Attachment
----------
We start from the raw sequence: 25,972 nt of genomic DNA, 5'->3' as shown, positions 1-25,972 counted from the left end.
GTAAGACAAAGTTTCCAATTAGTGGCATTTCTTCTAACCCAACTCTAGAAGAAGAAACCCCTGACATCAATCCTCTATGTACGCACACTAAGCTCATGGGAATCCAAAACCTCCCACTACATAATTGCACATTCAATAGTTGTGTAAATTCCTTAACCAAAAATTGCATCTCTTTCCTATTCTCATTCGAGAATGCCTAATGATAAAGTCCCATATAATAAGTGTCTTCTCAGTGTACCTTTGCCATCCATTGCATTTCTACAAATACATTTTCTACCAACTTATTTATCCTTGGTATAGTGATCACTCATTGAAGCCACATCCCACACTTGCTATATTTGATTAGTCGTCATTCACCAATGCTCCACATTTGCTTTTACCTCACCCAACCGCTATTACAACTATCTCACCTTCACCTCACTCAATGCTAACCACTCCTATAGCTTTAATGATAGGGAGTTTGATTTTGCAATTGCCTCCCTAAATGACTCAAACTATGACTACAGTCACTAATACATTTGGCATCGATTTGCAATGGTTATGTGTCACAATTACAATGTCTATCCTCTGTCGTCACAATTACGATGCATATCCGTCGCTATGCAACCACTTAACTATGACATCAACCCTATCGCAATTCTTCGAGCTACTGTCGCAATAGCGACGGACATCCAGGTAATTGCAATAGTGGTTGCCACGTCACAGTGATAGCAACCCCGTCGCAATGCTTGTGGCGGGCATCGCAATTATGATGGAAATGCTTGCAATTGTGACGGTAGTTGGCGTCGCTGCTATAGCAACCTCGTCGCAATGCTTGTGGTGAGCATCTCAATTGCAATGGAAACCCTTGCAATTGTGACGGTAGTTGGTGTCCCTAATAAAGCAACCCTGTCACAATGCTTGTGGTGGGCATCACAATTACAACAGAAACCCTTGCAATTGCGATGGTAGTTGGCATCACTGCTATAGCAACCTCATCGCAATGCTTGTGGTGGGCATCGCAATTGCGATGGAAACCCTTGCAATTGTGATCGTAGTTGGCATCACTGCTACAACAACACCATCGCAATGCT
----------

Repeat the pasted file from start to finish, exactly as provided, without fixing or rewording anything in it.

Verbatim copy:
We start from the raw sequence: 25,972 nt of genomic DNA, 5'->3' as shown, positions 1-25,972 counted from the left end.
GTAAGACAAAGTTTCCAATTAGTGGCATTTCTTCTAACCCAACTCTAGAAGAAGAAACCCCTGACATCAATCCTCTATGTACGCACACTAAGCTCATGGGAATCCAAAACCTCCCACTACATAATTGCACATTCAATAGTTGTGTAAATTCCTTAACCAAAAATTGCATCTCTTTCCTATTCTCATTCGAGAATGCCTAATGATAAAGTCCCATATAATAAGTGTCTTCTCAGTGTACCTTTGCCATCCATTGCATTTCTACAAATACATTTTCTACCAACTTATTTATCCTTGGTATAGTGATCACTCATTGAAGCCACATCCCACACTTGCTATATTTGATTAGTCGTCATTCACCAATGCTCCACATTTGCTTTTACCTCACCCAACCGCTATTACAACTATCTCACCTTCACCTCACTCAATGCTAACCACTCCTATAGCTTTAATGATAGGGAGTTTGATTTTGCAATTGCCTCCCTAAATGACTCAAACTATGACTACAGTCACTAATACATTTGGCATCGATTTGCAATGGTTATGTGTCACAATTACAATGTCTATCCTCTGTCGTCACAATTACGATGCATATCCGTCGCTATGCAACCACTTAACTATGACATCAACCCTATCGCAATTCTTCGAGCTACTGTCGCAATAGCGACGGACATCCAGGTAATTGCAATAGTGGTTGCCACGTCACAGTGATAGCAACCCCGTCGCAATGCTTGTGGCGGGCATCGCAATTATGATGGAAATGCTTGCAATTGTGACGGTAGTTGGCGTCGCTGCTATAGCAACCTCGTCGCAATGCTTGTGGTGAGCATCTCAATTGCAATGGAAACCCTTGCAATTGTGACGGTAGTTGGTGTCCCTAATAAAGCAACCCTGTCACAATGCTTGTGGTGGGCATCACAATTACAACAGAAACCCTTGCAATTGCGATGGTAGTTGGCATCACTGCTATAGCAACCTCATCGCAATGCTTGTGGTGGGCATCGCAATTGCGATGGAAACCCTTGCAATTGTGATCGTAGTTGGCATCACTGCTACAACAACACCATCGCAATGCT